Using Santō Kyōden’s（1761-1816) kibyōshi Edo Mumare: Uwaki no kabayaki (江戸生艶気樺焼, translated as Playboy, Roasted a la Edo) (1785) as an exemplary text, Earl Miner puts forth his thesis that the “Japanese aesthetic . . . rests not on the imitation of discrete agencies but on relation” (93). Therefore, he argues, one must avoid using Aristotelian concepts when assessing Japanese art, since Aristotle had something very different from Japanese poetry in mind when he wrote his Poetics. Miner insists that a better understanding of nonmimetic art― which, in fact, is a far more common phenomenon in the world than mimetic art― is needed for a more informed appreciation of Japanese literature.
Enjirō, the mock hero in Edo Mumare, is the spoilt son of a wealthy merchant who, after reading of the romantic exploits of several famed Heian playboys, sets out on a quixotic quest to transform himself into one such “uwaki.” But lacking both charm and looks, he must hire a slew of actors to follow him around town and bolster his image. Though the denizens immediately see through his ploys, Enjirō is oblivious to their scorn, and remains bent on being seen as the greatest lover of his day. The staged shinjū double-suicide in the end, however, does not go as planned when Enjirō is “greeted” not by his friends hired to stop the suicide, but by two robbers who leave the two hapless “lovers” with nothing but their underpants.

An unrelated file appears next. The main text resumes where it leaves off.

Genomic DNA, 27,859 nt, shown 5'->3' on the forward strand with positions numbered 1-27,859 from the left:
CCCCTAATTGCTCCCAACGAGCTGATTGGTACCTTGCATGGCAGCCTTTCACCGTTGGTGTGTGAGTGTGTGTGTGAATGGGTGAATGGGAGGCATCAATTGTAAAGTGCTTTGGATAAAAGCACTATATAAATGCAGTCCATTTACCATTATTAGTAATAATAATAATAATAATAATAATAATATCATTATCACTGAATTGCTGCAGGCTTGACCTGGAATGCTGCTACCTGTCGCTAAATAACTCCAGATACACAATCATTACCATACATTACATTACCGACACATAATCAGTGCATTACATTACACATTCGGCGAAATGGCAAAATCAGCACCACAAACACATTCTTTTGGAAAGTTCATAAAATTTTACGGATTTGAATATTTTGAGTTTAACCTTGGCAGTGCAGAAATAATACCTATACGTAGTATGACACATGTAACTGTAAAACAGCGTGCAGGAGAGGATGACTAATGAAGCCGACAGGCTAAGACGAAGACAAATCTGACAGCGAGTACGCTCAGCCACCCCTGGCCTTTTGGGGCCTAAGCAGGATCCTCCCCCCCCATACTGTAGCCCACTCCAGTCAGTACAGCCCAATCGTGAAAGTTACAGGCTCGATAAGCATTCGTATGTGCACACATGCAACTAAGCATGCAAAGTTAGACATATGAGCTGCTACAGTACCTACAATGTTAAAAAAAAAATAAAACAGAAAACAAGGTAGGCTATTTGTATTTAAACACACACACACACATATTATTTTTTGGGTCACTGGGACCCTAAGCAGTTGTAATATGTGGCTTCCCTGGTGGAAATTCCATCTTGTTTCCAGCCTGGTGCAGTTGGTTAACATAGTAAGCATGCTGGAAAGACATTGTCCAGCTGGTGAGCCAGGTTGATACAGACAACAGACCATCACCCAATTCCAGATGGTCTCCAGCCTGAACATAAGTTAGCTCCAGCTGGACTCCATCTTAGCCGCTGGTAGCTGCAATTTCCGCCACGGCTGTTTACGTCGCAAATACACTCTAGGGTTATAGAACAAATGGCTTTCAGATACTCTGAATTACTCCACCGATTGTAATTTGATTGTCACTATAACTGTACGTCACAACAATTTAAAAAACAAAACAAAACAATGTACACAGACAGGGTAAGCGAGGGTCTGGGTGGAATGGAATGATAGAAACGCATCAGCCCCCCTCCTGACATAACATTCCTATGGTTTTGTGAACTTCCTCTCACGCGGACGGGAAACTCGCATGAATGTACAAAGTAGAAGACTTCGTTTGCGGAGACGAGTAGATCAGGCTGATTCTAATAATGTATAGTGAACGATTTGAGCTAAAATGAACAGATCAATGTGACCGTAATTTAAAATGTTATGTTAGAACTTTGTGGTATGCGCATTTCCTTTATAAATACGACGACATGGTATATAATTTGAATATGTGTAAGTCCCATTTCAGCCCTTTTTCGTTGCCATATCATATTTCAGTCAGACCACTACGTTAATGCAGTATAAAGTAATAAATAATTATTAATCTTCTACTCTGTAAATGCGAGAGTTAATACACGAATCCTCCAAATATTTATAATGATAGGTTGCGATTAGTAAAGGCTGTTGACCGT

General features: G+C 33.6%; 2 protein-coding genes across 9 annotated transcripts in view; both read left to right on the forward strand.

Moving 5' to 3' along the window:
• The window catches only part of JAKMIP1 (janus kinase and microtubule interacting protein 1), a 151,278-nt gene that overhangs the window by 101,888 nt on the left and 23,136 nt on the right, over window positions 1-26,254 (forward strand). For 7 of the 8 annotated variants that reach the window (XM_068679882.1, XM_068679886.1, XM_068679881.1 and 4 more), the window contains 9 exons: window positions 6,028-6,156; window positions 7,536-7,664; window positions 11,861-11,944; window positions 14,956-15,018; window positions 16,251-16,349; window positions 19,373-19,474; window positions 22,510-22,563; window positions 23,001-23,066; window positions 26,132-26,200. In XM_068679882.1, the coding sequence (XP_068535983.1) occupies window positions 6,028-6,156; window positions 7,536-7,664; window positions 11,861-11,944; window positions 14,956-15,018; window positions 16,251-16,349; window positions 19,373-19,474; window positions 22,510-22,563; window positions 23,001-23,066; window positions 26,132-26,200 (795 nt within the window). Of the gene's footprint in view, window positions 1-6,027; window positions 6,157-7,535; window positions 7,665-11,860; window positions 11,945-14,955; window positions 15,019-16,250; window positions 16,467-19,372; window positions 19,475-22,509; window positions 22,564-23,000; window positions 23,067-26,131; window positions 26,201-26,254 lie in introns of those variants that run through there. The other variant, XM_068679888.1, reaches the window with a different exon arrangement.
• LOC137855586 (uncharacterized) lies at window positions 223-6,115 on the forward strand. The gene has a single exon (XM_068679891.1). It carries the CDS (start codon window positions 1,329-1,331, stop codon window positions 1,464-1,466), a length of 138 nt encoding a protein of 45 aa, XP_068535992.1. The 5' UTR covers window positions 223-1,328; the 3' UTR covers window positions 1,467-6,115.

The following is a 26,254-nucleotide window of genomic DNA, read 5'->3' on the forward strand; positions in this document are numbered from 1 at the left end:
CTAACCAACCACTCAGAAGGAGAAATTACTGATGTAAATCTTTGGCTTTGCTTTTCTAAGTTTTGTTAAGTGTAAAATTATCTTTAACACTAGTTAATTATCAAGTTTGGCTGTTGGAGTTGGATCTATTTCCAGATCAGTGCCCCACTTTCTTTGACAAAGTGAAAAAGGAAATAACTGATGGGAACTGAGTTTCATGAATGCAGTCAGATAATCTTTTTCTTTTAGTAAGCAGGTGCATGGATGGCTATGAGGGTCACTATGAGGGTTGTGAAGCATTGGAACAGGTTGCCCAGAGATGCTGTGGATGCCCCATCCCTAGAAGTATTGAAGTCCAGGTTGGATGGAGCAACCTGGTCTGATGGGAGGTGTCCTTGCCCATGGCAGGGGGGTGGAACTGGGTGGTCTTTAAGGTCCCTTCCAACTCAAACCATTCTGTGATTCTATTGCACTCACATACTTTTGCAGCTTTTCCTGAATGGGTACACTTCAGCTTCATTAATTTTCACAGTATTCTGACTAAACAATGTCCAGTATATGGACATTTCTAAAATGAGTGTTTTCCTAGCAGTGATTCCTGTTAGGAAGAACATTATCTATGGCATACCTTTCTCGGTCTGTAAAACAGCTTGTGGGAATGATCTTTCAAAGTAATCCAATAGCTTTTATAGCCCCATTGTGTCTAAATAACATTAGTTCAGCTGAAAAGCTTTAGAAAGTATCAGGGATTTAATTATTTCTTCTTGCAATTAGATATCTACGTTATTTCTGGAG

On one level, the work is a parody of the old tales, most notably Genji monogatari and Ise monogatari, both of which appear in the work. “The point of the parody,” Miner writes, “partly involves recollection of the old stories, whose cultural distance plays off against the modernity” (88). It is the task of each generation to make the tradition relevant again, and this is exactly what Kyōden sets out to do by retelling, or, as Walter Benjamin would say, "retranslating,” the old texts for a new age with new sensibilities. The idealized heroes are brought down to earth, and, even if they themselves are not directly ridiculed, the way in which others aspire to them is cleverly lampooned.